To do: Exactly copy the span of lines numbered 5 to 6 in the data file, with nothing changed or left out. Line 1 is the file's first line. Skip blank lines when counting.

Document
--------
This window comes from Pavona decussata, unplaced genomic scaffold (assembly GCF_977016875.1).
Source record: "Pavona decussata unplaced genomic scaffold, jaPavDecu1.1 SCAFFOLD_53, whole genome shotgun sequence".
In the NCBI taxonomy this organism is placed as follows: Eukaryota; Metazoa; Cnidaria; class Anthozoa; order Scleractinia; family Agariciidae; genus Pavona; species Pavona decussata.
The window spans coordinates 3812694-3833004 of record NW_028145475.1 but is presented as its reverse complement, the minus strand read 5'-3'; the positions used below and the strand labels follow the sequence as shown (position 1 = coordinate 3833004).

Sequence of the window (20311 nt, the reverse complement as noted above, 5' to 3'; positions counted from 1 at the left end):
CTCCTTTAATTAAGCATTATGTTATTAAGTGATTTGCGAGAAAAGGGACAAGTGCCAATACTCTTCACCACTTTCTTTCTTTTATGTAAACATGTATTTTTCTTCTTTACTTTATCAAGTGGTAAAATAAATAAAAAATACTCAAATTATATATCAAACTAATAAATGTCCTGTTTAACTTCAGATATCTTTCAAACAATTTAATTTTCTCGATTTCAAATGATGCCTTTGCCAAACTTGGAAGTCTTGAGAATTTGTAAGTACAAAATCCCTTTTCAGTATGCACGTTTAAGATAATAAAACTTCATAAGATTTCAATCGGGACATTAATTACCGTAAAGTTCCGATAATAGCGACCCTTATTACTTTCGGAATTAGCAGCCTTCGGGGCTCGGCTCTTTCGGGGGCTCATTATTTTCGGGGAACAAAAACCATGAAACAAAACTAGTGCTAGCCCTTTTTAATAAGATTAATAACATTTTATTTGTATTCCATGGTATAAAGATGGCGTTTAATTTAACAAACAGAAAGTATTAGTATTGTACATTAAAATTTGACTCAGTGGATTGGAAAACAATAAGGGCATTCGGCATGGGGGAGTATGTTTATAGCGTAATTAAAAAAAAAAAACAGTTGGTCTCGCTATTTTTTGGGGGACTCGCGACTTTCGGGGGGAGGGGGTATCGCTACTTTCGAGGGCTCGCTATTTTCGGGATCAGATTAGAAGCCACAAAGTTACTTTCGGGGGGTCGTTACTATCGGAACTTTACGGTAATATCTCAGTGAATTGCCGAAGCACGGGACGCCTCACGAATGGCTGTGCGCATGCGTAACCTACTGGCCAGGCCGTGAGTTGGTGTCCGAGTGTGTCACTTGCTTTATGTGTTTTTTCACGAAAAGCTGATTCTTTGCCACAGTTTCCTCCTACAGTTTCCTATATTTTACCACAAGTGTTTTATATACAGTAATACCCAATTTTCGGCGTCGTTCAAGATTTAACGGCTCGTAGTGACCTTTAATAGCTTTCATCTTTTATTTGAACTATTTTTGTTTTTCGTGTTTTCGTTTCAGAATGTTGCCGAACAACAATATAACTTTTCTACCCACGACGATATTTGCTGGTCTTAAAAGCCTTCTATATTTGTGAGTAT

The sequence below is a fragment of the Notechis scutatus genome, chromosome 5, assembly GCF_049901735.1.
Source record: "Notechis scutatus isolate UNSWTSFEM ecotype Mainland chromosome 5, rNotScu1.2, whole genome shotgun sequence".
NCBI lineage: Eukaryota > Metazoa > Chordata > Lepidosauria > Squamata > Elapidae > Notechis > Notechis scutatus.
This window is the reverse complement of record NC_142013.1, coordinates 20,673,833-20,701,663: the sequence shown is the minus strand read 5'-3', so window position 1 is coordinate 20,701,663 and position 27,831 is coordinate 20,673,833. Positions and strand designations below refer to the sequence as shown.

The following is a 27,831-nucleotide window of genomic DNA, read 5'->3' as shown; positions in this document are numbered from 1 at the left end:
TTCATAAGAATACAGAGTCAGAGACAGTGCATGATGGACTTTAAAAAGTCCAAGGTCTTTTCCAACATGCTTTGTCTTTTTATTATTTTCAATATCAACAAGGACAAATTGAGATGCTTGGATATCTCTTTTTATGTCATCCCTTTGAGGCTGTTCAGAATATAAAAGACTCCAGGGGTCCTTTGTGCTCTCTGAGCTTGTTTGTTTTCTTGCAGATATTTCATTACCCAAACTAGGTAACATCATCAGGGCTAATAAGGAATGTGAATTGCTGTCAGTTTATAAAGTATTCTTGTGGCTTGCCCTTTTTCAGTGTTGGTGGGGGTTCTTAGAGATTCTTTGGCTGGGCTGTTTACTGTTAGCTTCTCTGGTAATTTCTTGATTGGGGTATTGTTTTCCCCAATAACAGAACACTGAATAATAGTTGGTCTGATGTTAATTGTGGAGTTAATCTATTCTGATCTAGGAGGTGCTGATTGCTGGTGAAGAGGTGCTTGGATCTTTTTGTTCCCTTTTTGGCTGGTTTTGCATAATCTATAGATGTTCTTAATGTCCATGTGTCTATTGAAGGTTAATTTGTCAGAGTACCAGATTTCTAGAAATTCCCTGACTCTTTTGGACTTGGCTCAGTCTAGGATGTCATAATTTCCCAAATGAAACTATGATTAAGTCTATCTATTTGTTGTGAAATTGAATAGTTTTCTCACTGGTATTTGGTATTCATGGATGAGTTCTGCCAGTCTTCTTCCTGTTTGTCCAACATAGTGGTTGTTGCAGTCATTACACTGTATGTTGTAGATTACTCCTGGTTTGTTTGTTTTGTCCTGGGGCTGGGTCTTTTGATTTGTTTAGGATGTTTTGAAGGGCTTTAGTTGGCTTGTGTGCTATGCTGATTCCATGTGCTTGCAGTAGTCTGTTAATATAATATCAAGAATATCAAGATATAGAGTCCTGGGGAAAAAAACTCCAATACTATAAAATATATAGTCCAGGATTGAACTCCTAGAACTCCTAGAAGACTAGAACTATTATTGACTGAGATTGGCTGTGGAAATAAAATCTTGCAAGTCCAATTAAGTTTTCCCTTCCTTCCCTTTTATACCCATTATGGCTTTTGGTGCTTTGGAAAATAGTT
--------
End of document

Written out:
Sequence of the window (20311 nt, the reverse complement as noted above, 5' to 3'; positions counted from 1 at the left end):
CTCCTTTAATTAAGCATTATGTTATTAAGTGATTTGCGAGAAAAGGGACAAGTGCCAATACTCTTCACCACTTTCTTTCTTTTATGTAAACATGTATTTTTCTTCTTTACTTTATCAAGTGGTAAAATAAATAAAAAATACTCAAATTATATATCAAACTAATAAATGTCCTGTTTAACTTCAGATATCTTTCAAACAATTTAATTTTCTCGATTTCAAATGATGCCTTTGCCAAACTTGGAAGTCTTGAGAATTTGTAAGTACAAAATCCCTTTTCAGTATGCACGTTTAAGATAATAAAACTTCATAAGATTTCAATCGGGACATTAATTACCGTAAAGTTCCGATAATAGCGACCCTTATTACTTTCGGAATTAGCAGCCTTCGGGGCTCGGCTCTTTCGGGGGCTCATTATTTTCGGGGAACAAAAACCATGAAACAAAACTAGTGCTAGCCCTTTTTAATAAGATTAATAACATTTTATTTGTATTCCATGGTATAAAGATGGCGTTTAATTTAACAAACAGAAAGTATTAGTATTGTACATTAAAATTTGACTCAGTGGATTGGAAAACAATAAGGGCATTCGGCATGGGGGAGTATGTTTATAGCGTAATTAAAAAAAAAAAACAGTTGGTCTCGCTATTTTTTGGGGGACTCGCGACTTTCGGGGGGAGGGGGTATCGCTACTTTCGAGGGCTCGCTATTTTCGGGATCAGATTAGAAGCCACAAAGTTACTTTCGGGGGGTCGTTACTATCGGAACTTTACGGTAATATCTCAGTGAATTGCCGAAGCACGGGACGCCTCACGAATGGCTGTGCGCATGCGTAACCTACTGGCCAGGCCGTGAGTTGGTGTCCGAGTGTGTCACTTGCTTTATGTGTTTTTTCACGAAAAGCTGATTCTTTGCCACAGTTTCCTCCTACAGTTTCCTATATTTTACCACAAGTGTTTTATATACAGTAATACCCAATTTTCGGCGTCGTTCAAGATTTAACGGCTCGTAGTGACCTTTAATAGCTTTCATCTTTTATTTGAACTATTTTTGTTTTTCGTGTTTTCGTTTCAGAATGTTGCCGAACAACAATATAACTTTTCTACCCACGACGATATTTGCTGGTCTTAAAAGCCTTCTATATTTGTGAGTAT